People who can quickly forgive others aren’t just less angry, stressed and prone to high blood pressure; they’re also a lot more motivated and engaged at work.
In a new Leadership IQ study called The Links Between Self Forgiveness, Forgiving Others, and Employee Engagement, we discovered that if you’re good at forgiving others, you’re 64% more likely to recommend your company as a great organization to work for. And you’re 42% more likely to be motivated to give 100% effort at work.
Unfortunately, this study also found that only 12% of people score high on forgiving others, so this is clearly a skill that most of us could use some help developing. What follows is a science-backed technique for quickly, and with little effort, developing your capacity for forgiveness.
Temporal distancing is the technical name for looking at a situation from a future perspective. And research shows that when we think about a situation from a temporally distant perspective (i.e., further in the future), we actually feel less stressed and negative (and thus more forgiving).
Researchers at UC Berkeley conducted a series of experiments to prove this point. They asked the study subjects to identify the source of stress in their lives that was causing them the most distress at the present moment. Some of them were then asked to reflect on how they might feel about their stressor in the near future (i.e., in one week), while others were asked to imagine their feelings in the distant future (e.g., six months or a year down the road). Following the reflection, all subjects were asked to rate their feelings, stress, coping, etc.
The study participants who reflected on the event from the perspective of the distant future were significantly less stressed and negative than those who imagined themselves only one week in the future. The distant future thinkers felt that the current consequences of the problem would fade over time. In response, they felt less worried, fearful, anxious, angry, disappointed, guilty, etc.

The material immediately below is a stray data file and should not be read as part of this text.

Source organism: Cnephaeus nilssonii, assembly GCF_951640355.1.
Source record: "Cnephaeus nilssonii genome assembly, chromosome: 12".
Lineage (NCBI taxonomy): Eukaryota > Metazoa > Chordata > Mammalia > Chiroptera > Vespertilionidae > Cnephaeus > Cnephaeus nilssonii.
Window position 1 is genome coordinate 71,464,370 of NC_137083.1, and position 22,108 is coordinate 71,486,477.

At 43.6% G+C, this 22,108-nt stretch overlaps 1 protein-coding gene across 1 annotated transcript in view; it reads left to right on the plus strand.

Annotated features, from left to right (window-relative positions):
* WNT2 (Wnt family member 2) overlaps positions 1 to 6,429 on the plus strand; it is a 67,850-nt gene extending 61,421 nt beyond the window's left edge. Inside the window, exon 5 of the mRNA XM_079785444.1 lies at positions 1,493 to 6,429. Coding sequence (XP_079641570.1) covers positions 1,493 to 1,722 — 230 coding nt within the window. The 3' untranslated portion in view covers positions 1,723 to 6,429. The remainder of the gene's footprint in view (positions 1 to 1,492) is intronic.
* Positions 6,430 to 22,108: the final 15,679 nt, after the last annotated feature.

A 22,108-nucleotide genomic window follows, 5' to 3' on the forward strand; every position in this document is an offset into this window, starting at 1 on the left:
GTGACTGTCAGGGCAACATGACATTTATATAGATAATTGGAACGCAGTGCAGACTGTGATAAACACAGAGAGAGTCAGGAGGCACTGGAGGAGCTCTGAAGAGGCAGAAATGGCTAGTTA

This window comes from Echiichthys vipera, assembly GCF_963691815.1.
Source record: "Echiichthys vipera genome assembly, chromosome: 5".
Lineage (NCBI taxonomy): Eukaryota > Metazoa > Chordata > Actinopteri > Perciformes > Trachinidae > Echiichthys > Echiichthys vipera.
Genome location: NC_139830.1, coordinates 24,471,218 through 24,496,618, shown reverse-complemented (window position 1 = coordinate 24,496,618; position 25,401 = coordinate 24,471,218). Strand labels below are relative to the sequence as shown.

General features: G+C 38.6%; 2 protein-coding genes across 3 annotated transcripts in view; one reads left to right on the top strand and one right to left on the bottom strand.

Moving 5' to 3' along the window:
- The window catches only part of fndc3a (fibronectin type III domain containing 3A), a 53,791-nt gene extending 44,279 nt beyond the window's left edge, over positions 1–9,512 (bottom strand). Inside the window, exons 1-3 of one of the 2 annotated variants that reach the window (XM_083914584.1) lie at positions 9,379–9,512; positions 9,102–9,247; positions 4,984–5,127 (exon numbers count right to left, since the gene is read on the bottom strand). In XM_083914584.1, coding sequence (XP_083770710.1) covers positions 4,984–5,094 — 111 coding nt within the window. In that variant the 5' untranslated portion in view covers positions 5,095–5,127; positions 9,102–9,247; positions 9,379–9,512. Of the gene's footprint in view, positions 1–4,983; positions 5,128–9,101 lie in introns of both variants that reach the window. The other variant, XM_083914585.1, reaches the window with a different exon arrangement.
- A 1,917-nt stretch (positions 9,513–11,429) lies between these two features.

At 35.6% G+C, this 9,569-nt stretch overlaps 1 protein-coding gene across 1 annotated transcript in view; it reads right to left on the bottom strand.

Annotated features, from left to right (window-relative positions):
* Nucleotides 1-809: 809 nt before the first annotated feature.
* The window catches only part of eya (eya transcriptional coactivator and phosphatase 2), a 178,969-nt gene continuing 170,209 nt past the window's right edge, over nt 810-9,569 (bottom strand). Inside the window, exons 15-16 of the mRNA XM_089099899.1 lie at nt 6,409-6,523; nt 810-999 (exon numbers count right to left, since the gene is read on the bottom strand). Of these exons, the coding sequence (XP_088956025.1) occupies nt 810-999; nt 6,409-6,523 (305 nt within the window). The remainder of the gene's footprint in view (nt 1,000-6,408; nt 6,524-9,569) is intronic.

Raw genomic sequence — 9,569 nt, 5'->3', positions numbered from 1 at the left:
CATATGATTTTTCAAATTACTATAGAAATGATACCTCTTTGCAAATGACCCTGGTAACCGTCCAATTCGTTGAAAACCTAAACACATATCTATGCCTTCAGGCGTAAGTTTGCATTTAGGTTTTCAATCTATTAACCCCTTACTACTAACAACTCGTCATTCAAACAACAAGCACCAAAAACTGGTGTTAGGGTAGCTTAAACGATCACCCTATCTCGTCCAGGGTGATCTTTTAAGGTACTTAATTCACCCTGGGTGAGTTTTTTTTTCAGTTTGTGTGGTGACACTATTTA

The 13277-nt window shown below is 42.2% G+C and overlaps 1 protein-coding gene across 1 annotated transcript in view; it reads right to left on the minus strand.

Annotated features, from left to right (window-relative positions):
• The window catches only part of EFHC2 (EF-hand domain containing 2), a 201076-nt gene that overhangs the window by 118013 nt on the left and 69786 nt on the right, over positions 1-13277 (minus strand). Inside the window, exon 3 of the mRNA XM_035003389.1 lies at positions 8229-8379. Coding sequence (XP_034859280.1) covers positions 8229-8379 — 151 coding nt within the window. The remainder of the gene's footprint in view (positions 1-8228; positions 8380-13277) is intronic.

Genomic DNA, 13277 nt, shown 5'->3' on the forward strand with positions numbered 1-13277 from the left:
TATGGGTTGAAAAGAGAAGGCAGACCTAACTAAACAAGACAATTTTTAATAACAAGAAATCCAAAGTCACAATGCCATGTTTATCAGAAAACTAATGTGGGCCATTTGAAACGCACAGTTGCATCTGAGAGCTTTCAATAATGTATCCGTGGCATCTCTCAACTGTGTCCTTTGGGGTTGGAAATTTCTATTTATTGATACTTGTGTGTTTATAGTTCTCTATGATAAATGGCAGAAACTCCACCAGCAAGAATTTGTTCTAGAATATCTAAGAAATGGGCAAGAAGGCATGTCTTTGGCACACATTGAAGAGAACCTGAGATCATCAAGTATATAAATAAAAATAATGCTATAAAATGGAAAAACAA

To get started with temporal distancing, try this simple trick. The next time someone disappoints you, ask yourself this question; “Six months from now, what do I want our relationship to be like?”
Six months from now, do you still want to be angry with that person? Do you want to be giving them the silent treatment every day? Or avoiding them entirely? Or would you rather that you’ve both moved past that transgression and gotten to a place where you’re at least cordial and perhaps even friendly?
When we think about how things will be in the future, it reminds us that even though we may be irritated or angry right this minute, our feelings aren’t permanent. By forcing ourselves to think about the future state of affairs, we’re in effect telling our brain, ‘Hey, look at how much better things are here in the future; all those bad feelings went away.’
Second, the future perspective detaches us emotionally from the stress of the current situation. If we ruminate about how irritated we are in this present moment, we’re not going to quickly forgive this person. So when we take a step out of our current irritation and imagine a world far removed from this one, it offers us greater objectivity and thus greater capacity for forgiveness.
Third, a wealth of research shows that people tend to view the future with rose-colored glasses. We believe things will be better; we’ll have more time, more good days and less stress. So putting ourselves into the future puts us in a more positive frame of mind and, again, reduces our current negativity and increases our capacity for forgiveness.
Once we can see that better future in our mind’s eye, many current negative feelings diminish. When we can reduce those negative feelings, we’re far less likely to ruminate about our anger, and that will greatly increase our capacity for forgiveness.